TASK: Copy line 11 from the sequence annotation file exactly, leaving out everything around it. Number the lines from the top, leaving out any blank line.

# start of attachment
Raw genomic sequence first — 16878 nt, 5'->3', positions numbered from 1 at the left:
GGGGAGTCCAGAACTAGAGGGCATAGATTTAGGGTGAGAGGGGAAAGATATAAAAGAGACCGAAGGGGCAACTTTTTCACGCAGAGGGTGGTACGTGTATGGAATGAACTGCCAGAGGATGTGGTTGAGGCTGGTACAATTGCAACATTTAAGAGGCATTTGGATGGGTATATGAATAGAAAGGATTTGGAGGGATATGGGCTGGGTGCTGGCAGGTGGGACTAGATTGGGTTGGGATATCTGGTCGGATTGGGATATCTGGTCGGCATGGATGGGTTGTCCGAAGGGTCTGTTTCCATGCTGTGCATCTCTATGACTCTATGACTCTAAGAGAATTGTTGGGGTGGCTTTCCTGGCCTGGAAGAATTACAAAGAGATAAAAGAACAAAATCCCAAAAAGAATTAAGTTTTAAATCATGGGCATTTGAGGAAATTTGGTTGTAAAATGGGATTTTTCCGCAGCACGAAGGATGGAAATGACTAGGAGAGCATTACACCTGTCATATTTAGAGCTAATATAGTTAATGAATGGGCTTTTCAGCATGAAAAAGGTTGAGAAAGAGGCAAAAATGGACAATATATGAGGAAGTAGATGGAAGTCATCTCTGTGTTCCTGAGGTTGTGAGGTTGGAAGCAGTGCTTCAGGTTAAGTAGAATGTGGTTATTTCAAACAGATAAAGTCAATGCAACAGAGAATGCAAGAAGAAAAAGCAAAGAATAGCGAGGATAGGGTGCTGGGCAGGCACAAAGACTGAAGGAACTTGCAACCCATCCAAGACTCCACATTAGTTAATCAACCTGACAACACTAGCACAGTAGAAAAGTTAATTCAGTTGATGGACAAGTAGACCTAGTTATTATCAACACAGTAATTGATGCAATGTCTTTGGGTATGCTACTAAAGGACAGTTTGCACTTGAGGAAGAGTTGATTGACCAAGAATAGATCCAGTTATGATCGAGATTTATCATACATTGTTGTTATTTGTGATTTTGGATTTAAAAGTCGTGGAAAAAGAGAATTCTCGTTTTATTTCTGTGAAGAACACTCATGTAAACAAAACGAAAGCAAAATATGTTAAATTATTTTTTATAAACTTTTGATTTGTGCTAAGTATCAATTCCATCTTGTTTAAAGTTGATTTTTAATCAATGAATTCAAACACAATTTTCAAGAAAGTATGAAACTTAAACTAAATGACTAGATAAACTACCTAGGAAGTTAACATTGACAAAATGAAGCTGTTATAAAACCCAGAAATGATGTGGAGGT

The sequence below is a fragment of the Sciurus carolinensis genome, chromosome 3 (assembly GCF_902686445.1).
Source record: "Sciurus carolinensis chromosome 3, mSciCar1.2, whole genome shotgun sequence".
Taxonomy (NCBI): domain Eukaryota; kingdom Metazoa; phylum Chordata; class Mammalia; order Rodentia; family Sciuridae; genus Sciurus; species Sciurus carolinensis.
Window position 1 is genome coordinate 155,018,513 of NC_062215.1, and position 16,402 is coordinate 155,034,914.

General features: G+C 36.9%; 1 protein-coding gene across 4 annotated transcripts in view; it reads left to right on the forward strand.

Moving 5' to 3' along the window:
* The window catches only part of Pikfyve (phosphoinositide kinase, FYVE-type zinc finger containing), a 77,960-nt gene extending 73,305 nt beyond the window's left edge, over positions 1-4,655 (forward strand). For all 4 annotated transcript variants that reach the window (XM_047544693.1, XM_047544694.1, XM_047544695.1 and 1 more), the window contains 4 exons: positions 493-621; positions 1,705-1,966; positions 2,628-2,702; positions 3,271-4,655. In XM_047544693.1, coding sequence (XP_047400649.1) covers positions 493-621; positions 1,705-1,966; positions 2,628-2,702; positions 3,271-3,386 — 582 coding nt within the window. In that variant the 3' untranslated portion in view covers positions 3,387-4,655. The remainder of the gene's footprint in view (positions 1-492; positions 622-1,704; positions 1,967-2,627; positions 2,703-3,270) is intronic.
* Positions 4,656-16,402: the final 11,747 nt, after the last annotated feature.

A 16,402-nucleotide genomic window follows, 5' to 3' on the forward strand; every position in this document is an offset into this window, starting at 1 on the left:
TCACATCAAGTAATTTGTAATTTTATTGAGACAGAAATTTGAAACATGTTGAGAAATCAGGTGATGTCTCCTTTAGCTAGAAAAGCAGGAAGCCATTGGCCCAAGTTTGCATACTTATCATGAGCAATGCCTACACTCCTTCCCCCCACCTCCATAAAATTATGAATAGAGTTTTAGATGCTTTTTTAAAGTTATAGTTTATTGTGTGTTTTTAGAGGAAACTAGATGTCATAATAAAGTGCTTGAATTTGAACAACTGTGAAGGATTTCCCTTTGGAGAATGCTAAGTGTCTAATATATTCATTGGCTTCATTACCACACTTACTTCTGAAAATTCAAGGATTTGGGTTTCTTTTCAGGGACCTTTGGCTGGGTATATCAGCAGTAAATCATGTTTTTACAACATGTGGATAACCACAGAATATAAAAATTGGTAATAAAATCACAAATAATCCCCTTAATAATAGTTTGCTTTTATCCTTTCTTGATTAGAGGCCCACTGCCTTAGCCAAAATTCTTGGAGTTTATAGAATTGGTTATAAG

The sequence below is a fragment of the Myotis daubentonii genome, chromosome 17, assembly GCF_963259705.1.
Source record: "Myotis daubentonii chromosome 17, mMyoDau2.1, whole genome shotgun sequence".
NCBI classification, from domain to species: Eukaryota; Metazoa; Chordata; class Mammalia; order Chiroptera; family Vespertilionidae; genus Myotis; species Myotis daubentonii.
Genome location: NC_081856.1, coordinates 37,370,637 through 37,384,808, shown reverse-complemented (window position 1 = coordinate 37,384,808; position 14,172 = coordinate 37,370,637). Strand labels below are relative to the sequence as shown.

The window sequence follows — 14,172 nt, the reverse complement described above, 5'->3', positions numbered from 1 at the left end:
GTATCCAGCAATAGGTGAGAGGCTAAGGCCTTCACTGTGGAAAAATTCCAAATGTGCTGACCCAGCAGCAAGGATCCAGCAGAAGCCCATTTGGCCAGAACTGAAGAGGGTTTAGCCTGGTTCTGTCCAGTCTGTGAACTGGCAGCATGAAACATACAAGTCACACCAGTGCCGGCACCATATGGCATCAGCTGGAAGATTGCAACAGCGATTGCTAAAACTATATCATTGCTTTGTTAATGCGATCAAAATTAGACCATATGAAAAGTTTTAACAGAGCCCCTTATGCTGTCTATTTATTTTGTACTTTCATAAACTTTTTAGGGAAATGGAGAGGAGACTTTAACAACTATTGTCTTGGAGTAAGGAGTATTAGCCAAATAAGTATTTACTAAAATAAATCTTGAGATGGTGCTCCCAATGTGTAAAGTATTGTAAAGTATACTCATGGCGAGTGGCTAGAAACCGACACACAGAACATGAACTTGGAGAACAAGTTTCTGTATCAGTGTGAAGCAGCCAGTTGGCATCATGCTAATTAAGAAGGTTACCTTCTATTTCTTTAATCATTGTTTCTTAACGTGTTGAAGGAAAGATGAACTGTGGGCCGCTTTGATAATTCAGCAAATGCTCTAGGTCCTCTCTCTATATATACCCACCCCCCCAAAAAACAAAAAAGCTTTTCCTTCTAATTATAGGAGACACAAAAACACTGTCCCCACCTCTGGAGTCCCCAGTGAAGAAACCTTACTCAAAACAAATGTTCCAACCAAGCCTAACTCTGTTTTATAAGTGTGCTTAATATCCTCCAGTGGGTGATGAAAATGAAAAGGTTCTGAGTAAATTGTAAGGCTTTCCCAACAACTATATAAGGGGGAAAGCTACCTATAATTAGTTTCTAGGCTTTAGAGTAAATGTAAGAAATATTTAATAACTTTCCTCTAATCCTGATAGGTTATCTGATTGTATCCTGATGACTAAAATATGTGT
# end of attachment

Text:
A 16,402-nucleotide genomic window follows, 5' to 3' on the forward strand; every position in this document is an offset into this window, starting at 1 on the left: